FIGS. 9a and 9b illustrate another form of the present invention involving removal of suspended liquid droplets carried in a vapor stream exiting a boiler. Each figure is a one-half view of an annular duct arrangement provided at the boiler outlet in much the same manner as the separator section 80 of FIG. 5. In FIG. 9a, for example, one-half of a cone-shaped portion 110 is represented and corresponds to the cone-shaped portion 86 of FIG. 5. And, one half of a cone-shaped portion 111 is shown in FIG. 9b, also corresponding to cone-shaped portion 86 of FIG. 5. The outer surfaces of the cone portions 110 and 111 preferably are lined with a porous medium in accordance with the invention as described above in FIG. 7. (The porous medium is omitted from portions 110 and 111 in FIGS. 9a and 9b for clarity.)
The separator configuration in both FIGS. 9a and 9b is selected to provide two 90° changes in direction for the flow similar to that of the passageways 90 illustrated in FIG. 6. However, in FIGS. 9a and 9b, the initial 90° change in direction is radially inwardly of the cone portions 110 and 111 and the flow is not divided. Instead, it is maintained in a continuous annular conduit or channel as it traverses the separator.
FIG. 9a illustrates incorporation of porous medium in accordance with the invention in the form of a flat ring 120 adjacent to a first bend 122. Ring 120 faces downwardly toward the flow entering the first bend 122, is placed just downstream of the outer radius of the bend, and is maintained in position by suitable means. Another section of porous medium in the shape of a band 124 is placed adjacent to a second 90° bend 126 just downstream of the outer radius of the bend, and is supported by suitable means. Spaces 128 and 130 are provided behind ring 120 and band 124. The spaces 128 and 130 are connected to a jet pump or other suitable device for creating a pressure differential (ΔP) across the ring 120 and band 124 and collect liquid droplets suspended in the vapor-liquid stream which contact, wet, and are transported through the material of the ring 120 and band 124 in the now familiar manner.
In FIG. 9b, curved annular-shaped porous medium sections 134 and 136 line the passageway. Section 136 traverses the outer radius of a first bend 138 and extends along the passageway to the downstream end as the inner radius of the second bend 140. Section 134 begins at the downstream end as the inner radius of the first bend 138 and traverses the outer radius of the second bend 140. Spaces 142 and 144 behind porous medium sections 134 and 136, respectively, function in the same manner as the spaces 128 and 130 of FIG. 9a. The configuration of FIG. 9b offers the advantage of more complete coverage of the porous medium along the wall defining the passageway to insure complete removal of liquid droplets contacting the structure directing the flow of fluid through the passageway.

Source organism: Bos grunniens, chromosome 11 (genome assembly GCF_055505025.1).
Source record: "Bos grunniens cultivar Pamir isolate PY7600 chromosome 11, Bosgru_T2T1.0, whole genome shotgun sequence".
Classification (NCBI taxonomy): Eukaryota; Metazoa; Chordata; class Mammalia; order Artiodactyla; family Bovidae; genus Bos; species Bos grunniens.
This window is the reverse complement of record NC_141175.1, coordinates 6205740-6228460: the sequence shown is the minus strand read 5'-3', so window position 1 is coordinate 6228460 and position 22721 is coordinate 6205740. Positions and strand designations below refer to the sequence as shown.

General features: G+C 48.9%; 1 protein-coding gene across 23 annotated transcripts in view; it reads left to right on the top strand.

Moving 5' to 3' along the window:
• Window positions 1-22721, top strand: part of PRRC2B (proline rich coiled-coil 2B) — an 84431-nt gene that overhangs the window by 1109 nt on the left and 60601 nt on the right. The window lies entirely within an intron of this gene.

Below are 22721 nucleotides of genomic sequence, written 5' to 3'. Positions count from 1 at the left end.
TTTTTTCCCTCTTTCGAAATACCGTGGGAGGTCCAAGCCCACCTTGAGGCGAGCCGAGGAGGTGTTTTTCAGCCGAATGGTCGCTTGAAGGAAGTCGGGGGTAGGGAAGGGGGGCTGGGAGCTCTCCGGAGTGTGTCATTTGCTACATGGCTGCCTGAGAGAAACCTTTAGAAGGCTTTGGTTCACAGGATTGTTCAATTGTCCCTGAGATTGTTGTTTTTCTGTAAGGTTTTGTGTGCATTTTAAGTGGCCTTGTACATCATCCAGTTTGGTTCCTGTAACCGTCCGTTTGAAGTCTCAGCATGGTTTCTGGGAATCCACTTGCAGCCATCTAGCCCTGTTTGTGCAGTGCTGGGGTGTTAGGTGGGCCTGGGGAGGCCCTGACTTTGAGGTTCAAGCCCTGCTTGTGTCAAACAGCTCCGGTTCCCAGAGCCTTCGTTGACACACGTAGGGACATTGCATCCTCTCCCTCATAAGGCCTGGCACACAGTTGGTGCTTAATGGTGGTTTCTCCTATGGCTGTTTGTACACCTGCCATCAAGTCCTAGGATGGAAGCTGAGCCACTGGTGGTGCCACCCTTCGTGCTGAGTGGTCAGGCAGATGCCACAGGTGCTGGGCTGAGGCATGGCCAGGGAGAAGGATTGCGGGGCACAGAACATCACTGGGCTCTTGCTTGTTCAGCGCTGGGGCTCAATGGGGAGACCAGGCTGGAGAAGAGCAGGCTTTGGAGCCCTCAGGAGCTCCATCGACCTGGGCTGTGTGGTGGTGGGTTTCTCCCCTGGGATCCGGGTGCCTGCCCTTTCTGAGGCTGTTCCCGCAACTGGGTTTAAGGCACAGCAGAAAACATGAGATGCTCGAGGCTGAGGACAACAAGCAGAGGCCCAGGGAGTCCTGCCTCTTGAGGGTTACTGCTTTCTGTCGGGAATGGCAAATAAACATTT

FIGS. 10 and 11 show another form of the invention wherein the porous medium is inserted into a single duct to separate liquid droplets carried in a flowing vapor-liquid stream. There, a separator section 141 includes a conduit or passageway 145 defining two approximately 90° smooth bends 146 and 147 to achieve transverse droplet movement which minimizes flow separation and pressure drop. As shown in FIG. 11, the passageway 145 is lined with a layer of porous medium 148, preferably provided on both the inner and outer radii of the bends 146 and 147. The medium is supported in a suitable fashion, such as the illustrated lands 150 which are spaced apart to define passages 152 which provide a liquid drainage network adjacent the inner surface of the medium 148 between lands 150. The spaces 152 are interconnected to drain collected liquid through central conduits 154 and 156 to sumps 158 and 160. Sumps 158 and 160 are connected to a jet pump or other suitable means for creating a pressure differential (ΔP) across the medium 148 to move the fluid through the medium as described above in connection with FIG. 1. From there, the liquid may be recirculated to the boiler.
As mentioned above, movement of liquid through the thickness of the porous medium of the present invention away from the surface exposed to the vapor stream is preferably accomplished by maintaining a pressure differential (ΔP) across the medium under the action of gravity or by using a jet pump connected to draw from the space adjacent to the surface of the medium from which the fluid is exiting in the various embodiments of the invention. Jet pumps represent a simple liquid scavenging system for use with the invention and, as will be described, are inherently stable to establish a balanced rate of flow through the medium.